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Last month, the Hotwire NYC office hosted a reception for mentors, organizers, and supporters of our partner NYC Generation Tech (GenTech), a program funded by the NYC Economic Development Corporation and NFTE, aimed at tech-savvy students from underserved local high schools.
GenTech is more than just teaching kids how to create cool apps. The organization’s true mission is to introduce students into the city’s growing tech sector and to get them excited about the prospect of pursuing careers in the space. Besides teaching students how to code and connecting them with successful start-up founders such as David Karp of Tumblr, Alexis Ohanian of reddit and Dave Gilboa of Warby Parker, the program also exposes students to real-world skill development in the areas of leadership, storytelling and public speaking, teamwork and business plan development.
We were thrilled to celebrate a successful second year supporting GenTech, which has also inspired encouragement from tech luminaries like Shapeways, MasterCard, Spotify, Quirky, and AppNexus, among others.
We caught up with the program’s director, Jordan Runge, to talk about his favorite moments, what makes GenTech special, and how to get in to touch if you’d like to get involved.
HW: Why do you think NYC Generation Tech is an important program for NYC high schoolers?
JR: Looking at business trends in the NYC over the past 5-6 years, the tech sector has grown much faster than any other industry. One report finds that 11% of all private job growth in NYC since 2007 happened in the tech sector alone. According to the Made In NY Digital Map, there are over 1,300 tech startups that are hiring. The tech sector recently surpassed the private health care sector to become the city’s second largest industry when measured by wages paid, and NYC is second only to Silicon Valley in terms of private investment in tech. Despite all of this growth in the tech space, local high school students – especially students from low-income neighborhoods – rarely have the opportunity to learn skills that will prepare them for jobs in this sector. GenTech was created to help remedy this situation. GenTech not only teaches students how to code, a skill that I believe is the literacy of the 21st Century, but it also teaches them principles of entrepreneurship; exposes them to myriad founders, companies, and investors in the tech space; provides them with mentorship opportunities; and enables them to develop soft skills like public speaking and teamwork that are imperative to being successful in the work force.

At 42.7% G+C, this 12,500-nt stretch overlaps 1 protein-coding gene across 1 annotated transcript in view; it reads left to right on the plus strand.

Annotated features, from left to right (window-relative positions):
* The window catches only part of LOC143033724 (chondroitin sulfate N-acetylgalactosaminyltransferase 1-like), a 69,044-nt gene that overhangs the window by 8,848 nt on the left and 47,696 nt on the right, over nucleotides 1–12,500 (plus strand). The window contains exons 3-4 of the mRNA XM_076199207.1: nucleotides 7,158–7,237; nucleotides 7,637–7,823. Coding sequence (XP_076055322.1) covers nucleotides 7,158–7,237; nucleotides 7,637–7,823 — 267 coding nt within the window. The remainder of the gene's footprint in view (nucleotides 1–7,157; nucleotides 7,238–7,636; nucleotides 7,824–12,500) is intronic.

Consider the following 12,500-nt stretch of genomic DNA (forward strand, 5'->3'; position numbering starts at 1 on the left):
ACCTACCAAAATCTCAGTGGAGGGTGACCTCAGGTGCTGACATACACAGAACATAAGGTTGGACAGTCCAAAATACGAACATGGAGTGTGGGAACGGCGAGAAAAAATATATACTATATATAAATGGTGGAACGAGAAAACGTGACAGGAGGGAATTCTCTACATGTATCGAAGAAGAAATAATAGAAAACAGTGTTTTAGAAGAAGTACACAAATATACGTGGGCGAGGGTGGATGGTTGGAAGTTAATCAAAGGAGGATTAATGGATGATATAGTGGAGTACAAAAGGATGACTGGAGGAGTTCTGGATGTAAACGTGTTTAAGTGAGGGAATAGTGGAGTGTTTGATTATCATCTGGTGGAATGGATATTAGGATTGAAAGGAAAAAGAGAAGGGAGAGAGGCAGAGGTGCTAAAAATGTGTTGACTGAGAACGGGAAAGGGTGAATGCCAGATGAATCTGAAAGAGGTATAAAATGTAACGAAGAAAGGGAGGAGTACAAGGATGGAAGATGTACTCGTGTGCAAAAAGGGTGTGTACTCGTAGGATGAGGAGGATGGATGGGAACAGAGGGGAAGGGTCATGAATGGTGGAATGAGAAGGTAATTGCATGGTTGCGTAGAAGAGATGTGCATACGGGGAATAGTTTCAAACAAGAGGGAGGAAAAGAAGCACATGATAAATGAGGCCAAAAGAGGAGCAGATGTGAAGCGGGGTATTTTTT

Millennials are a mystery. Everyone wants to know what they’re thinking but no seems to be able to understand who they are or what they want.
You may have heard that millennials are a fickle, entitled bunch that listens to EDM and takes #selfies while doing so. However, all you have to do is talk to an actual millennial to discover the there’s a lot more at stake for these young people in an uncertain economy and rapidly changing tech landscape than just Snapchatting with friends.
Following an introduction from our UK co-workers, Hotwire US was very happy to partner with the UK’s largest FinTech meetup group – New Finance.
First stopping by the Big Apple to host the group’s sister event in NYC, Eddie George hosted FinTech’s Inaugural San Francisco Meetup in our WeWork office space at Golden Gate. The night consisted of networking and expert speakers on the topic of ‘Crowdfunding’ with questions from the audience. The San Francisco “meetup” was the final stop on the three-city crowdfunding tour hosted by New Finance, the objective being to address the US crowdfunding scene and also “cross-pollinate ideas and business models from both sides of the pond.”
We’re thrilled to announce our latest client win, one that’s been a long time coming: The Grommet, an e-commerce site that helps makers launch consumer creations.
The company, based in Somerville, Mass. champions ‘Citizen Commerce.” CEO Jules Pieri and her team looks to crowdfunded innovations and local sensations to create “pre-tail” buzz for products. That means people who shop on The Grommet have access to the hottest products first — no need to wait for inventions to hit store shelves.
Today, Leslie Campisi, managing director of Hotwire PR US told PR Newser how Hotwire’s ethos aligns with the The Grommet’s dedication to both tech and female-driven ventures.
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